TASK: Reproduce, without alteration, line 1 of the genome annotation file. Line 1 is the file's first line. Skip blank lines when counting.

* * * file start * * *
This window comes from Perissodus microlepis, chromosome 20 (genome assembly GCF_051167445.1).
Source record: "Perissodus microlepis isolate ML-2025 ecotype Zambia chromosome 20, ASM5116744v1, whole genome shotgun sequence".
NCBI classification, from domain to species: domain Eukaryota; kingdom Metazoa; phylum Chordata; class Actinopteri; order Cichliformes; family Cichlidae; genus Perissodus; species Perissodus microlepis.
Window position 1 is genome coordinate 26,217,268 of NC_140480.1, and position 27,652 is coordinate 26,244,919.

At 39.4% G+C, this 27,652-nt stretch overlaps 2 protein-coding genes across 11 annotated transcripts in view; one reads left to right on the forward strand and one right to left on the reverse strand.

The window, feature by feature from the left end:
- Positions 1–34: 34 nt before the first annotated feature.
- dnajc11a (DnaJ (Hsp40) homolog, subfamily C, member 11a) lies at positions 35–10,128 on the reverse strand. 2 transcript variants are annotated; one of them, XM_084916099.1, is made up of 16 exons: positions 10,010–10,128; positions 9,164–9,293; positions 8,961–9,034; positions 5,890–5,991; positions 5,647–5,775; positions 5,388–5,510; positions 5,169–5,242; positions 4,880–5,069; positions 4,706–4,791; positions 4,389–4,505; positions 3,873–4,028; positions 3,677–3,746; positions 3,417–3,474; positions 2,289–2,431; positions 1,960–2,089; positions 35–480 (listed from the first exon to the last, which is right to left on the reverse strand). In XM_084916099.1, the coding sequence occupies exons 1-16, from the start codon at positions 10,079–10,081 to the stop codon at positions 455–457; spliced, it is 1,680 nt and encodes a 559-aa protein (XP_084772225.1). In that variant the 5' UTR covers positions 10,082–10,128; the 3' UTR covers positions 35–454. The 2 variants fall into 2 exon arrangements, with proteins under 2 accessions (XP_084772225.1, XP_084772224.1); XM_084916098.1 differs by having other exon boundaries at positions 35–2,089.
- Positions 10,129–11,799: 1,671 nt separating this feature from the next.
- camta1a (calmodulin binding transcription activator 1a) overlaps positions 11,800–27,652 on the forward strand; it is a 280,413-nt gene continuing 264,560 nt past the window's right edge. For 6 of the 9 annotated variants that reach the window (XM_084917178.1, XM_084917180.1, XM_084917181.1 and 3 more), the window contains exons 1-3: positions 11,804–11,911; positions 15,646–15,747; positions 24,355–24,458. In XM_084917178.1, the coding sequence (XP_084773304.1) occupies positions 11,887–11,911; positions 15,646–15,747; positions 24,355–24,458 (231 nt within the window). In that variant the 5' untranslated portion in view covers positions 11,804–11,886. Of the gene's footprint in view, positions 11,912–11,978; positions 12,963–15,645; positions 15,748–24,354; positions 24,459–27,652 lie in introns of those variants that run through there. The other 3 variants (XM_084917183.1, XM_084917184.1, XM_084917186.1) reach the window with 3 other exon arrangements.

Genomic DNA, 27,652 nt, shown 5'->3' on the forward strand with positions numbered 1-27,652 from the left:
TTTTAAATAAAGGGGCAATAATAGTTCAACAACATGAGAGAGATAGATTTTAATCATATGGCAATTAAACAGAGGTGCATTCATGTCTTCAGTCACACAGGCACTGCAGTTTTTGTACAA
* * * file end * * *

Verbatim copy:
This window comes from Perissodus microlepis, chromosome 20 (genome assembly GCF_051167445.1).